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Terms and Definitions

What is Old-Age, Survivors, and Disability Insurance (OASDI)?

Updated: May 23, 2024

Old-Age, Survivors, and Disability Insurance (OASDI) definition and meaning

Old-Age, Survivors, and Disability Insurance (OASDI), commonly known as Social Security, provides financial support to Americans who have lost income as a result of retirement, disability, or death. OASDI and Medicare are two of the taxes that make up the Federal Insurance and Contributions Act (FICA). Together, these payroll taxes equal 15.3%.

More about OASDI and its purpose

6.2% of your employees’ paychecks go toward OASDI, and as the employer, you match the rest. The OASDI tax gets sent directly to the federal government so they can fund Social Security, and it’s the employer’s responsibility to withdraw OASDI from their employees’ paychecks, so this is taken care of. Another item to point out is that self-employed individuals also pay OASDI taxes, but at a higher rate because there is no employer to match their contribution.

Who is eligible for OASDI benefits?

In general, eligibility for OASDI benefits depends on how long an employee has worked and the “work credits” they accumulate. For example, once a worker has 40 credits, they’re entitled to the benefits. Employees can earn a maximum of four credits in a single year. In 2024, $1,730 is required for a credit. However, this number is not set in stone and changes annually.

 

Is there a difference between Social Security and OASDI?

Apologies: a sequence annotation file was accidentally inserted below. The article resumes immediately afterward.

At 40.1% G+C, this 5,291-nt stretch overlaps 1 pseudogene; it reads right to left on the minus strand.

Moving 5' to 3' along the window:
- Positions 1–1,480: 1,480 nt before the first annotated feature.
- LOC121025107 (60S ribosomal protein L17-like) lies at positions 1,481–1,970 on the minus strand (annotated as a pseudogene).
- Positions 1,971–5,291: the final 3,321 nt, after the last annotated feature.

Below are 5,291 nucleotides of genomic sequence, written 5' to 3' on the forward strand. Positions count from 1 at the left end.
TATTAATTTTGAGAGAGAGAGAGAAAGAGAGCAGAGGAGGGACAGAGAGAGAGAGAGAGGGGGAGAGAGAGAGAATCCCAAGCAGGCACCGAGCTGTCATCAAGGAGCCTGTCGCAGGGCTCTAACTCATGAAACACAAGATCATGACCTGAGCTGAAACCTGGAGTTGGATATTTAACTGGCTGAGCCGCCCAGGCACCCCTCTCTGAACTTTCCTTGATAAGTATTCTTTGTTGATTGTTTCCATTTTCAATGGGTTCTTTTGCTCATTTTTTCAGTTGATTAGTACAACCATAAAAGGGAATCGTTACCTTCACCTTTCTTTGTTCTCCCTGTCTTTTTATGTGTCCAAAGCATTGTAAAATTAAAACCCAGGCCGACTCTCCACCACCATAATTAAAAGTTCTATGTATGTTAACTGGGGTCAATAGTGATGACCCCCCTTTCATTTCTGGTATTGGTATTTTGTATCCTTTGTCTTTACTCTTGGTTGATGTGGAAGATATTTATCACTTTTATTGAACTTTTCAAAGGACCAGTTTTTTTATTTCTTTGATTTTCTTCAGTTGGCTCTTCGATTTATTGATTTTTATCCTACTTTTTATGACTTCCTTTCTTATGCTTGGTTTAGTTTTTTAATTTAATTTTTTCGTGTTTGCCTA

Though many think there’s a difference between each of these terms, Social Security and OASDI refer to the same program. When your employees review their pay stub, they’ll likely notice an OASDI deduction, which means they paid their Social Security taxes.

 

However, OASDI and Supplemental Security Income (SSI) are different as SSI is for individuals who are at least 65 with limited income and a disability. While those who are eligible for SSI are likely also eligible for OASDI, not everyone who qualifies for OASDI also qualifies for SSI.

What is the OASDI limit?

Known as the taxable limit, the OASDI limit places a cap on how much of your employees’ wages can be subject to OASDI taxes. In 2024, the maximum amount is $168,600, meaning that the most a worker can pay toward Social Security is $10,453.20 or 6% of $168,600. Note that the OASDI limit changes annually.

 

Are OASDI taxes mandatory?

Some employees may want to know if paying OASDI taxes is mandatory, and the answer is that most in the workforce are required to pay their fair share to Uncle Sam. However, there are some exceptions. Certain groups are not required to pay these taxes and, in turn, are not entitled to the benefits in retirement. These groups include qualifying religious groups, such as Amish and Mennonites, nonresidents of the U.S., students who work at the school they attend, and foreign government employees.

 

 

Using OASDI in a sentence

“One of the first things we do when bringing on new hires is explain that OASDI or Old-Age, Survivors, and Disability Insurance, is a federal payroll tax that most employees and employers are required to pay — and they should not be surprised when it appears on a paycheck.”

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